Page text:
Purchasing your first home is one of the most critical financial decisions you can make. Once you've got your eyes settled on "the one", then the next question naturally turns to—am I able to afford it?
To answer that query, it’s important to take a good look at your overall financial picture. This would include your current income and savings, as well as your debts and obligations.
Once you have a good understanding of your finances, you can start to better understand the feasibility of purchasing a home.
Besides those, there are other key factors to keep in mind when trying to determine how much you should spend on your first home. Let's browse through them.
1) Economic Outlook
If you're purchasing a home for investment purposes, then you'll want to consider the current state of the economy. Are we in a buyer's or seller's market? Is the market expected to rebound or take a dip in the next few years? What does the historical trend of housing prices look like?
While it's traditionally believed that an asset as esteemed as a house will appreciate over time, recessions and disasters can prove to be major setbacks to that notion. The 2008 housing crisis is a perfect example of this, with plenty of houses across the US ending up as foreclosures due to the market crash.
One way to predict future market trends is by evaluating the well-being of local industries. If the economy is seeing a lot of growth in specific sectors, then it's likely that housing prices will soon follow suit. Another key metric to look at is job growth as it's usually indicative of future economic prosperity.
2) Personal Financial Situation
Your personal financial situation is an important consideration when trying to decide how much you should spend on your first home. Do you have a solid emergency fund? Do you have any outstanding debts that need to be paid off?
If you don't have a strong financial foundation, then it might be wise to reconsider purchasing a home at this time. It's important to be in a good position financially before making a property purchase. This isn't just because the upfront costs of such an undertaking can be quite high (about 20% of the house's total cost may be requested upfront for the best interest rates), but it's also because owning a home comes with recurring fees that need to be paid on a monthly basis.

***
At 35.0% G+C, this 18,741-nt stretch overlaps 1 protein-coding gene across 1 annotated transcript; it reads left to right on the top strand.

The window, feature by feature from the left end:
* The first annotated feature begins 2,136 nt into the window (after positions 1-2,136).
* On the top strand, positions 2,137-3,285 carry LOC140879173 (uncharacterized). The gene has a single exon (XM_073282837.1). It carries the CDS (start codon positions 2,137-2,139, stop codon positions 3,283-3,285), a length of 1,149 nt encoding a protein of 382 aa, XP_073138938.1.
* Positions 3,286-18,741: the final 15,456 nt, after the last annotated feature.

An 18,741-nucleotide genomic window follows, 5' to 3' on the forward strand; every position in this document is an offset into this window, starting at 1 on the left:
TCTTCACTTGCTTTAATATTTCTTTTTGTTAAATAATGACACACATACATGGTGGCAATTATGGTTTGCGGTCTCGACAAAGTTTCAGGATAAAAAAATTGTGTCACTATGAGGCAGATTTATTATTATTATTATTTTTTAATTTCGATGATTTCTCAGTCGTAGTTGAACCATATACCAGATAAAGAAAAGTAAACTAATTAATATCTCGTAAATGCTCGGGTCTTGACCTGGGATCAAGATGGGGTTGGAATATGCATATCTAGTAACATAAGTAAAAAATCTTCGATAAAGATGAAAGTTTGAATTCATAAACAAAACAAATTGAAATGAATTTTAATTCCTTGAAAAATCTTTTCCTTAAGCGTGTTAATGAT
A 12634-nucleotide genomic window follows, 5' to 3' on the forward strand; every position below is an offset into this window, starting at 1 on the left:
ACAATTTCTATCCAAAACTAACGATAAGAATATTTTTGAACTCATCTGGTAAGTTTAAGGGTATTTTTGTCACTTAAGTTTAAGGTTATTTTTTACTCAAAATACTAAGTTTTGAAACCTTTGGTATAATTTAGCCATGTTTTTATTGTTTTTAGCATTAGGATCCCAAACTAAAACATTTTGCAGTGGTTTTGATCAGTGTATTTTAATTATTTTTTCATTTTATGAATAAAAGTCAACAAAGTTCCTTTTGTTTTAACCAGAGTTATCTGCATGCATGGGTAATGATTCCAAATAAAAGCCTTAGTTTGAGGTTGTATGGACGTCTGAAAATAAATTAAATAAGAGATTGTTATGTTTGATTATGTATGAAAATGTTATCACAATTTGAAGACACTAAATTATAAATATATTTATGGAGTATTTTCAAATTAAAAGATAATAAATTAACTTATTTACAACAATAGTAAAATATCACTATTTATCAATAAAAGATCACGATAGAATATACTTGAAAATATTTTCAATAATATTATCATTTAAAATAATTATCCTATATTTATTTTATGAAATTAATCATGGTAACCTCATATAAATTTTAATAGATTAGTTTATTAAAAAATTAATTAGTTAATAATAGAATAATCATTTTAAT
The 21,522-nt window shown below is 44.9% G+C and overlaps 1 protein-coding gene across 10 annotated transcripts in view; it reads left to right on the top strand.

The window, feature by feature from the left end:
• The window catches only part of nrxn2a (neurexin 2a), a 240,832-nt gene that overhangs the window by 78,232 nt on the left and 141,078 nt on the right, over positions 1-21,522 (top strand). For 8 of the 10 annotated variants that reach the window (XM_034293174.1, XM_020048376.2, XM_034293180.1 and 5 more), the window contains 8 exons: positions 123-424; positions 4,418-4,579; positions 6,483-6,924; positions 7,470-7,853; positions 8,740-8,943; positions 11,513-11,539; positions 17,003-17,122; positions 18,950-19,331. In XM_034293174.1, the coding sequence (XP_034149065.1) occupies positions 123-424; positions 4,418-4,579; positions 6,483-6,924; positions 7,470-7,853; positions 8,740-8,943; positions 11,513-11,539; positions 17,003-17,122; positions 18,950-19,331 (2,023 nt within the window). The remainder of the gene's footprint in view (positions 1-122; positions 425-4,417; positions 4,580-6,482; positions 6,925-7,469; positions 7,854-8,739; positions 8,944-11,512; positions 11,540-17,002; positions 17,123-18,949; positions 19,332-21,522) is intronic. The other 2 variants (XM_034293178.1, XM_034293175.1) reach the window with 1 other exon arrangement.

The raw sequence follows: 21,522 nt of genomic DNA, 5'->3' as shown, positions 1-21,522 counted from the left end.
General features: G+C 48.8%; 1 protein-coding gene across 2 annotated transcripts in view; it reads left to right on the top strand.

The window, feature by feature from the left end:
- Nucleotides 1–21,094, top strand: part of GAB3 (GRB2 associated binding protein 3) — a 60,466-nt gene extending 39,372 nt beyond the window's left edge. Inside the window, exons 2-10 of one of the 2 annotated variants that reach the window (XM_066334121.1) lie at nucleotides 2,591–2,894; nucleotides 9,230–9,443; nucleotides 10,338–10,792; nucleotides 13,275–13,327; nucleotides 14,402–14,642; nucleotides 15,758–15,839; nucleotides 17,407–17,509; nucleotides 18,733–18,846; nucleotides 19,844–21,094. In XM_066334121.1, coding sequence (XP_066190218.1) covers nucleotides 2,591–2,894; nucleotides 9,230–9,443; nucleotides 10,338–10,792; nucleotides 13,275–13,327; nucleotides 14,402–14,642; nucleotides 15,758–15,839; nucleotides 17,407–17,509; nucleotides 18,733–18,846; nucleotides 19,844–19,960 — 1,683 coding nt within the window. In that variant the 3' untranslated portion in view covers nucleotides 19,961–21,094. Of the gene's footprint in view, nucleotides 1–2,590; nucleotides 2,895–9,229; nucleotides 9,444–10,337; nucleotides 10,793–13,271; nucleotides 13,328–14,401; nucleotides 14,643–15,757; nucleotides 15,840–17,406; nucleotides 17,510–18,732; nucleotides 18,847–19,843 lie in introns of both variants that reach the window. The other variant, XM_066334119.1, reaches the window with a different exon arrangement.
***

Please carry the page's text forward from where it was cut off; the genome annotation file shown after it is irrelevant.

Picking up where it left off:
If you're unable to pay your debt and end up falling into a worse financial position, your credit score will be severely impacted. This would make it more difficult for you to get a loan in the future, restricting you from taking advantage of other opportunities.
3) Mortgage and Downpayment
Many lenders use the 28/36 rule as a guideline when borrowing money for a mortgage. This rule of thumb suggests that your monthly housing payments, namely taxes, insurance, and HOA fees, should not exceed 28% of your gross monthly income.
In addition, your total debt should not be more than 36% of your gross monthly income (in other words, your Debt-to-Income ratio). This includes your mortgage payments, as well as any other debts you might have such as student loans, car loans, and other miscellaneous debts.
Keep in mind that these are just guidelines and not hard-and-fast rules. Some lenders may be willing to lend you money if your debt exceeds 36% of your income. Moreover, the rate isn't the only thing to consider; as an example, when refinancing you should consider the term of the loan and cash out features to decide if it might be a viable alternative (alongside your risk appetite and current asset allocation).
4) Home Valuation
Is the house a newly constructed home or an already-existing one? What is the price difference compared to other house listings in the area? Does it have any unique features that may make it appreciate over time?
These are all important questions to ask when trying to determine how much you should spend on your first home. You'll want to be sure that you're paying a fair price for the property and not overpaying for something that doesn't offer much in terms of present comfort or future appreciation.
It's also important to consider the type of house you're purchasing. If you're looking at a fixer-upper, then you'll likely need to factor in the cost of necessary repairs and renovations. Treat your new house like a business investment—only commit once you've fully covered all bases.
5) Other Incurring Costs
The initial downpayment and monthly mortgage payments aren't the only costs associated with purchasing a home. There are also other one-time and hidden expenses, such as home inspections and appraisal fees, as well as closing costs that need to be taken into consideration.
Not to mention, there are also the potential costs of furnishing and decorating your new home. This can quickly add up, especially if you need to purchase new appliances or furniture. Be sure to have a realistic budget for these expenses before making an offer on a property.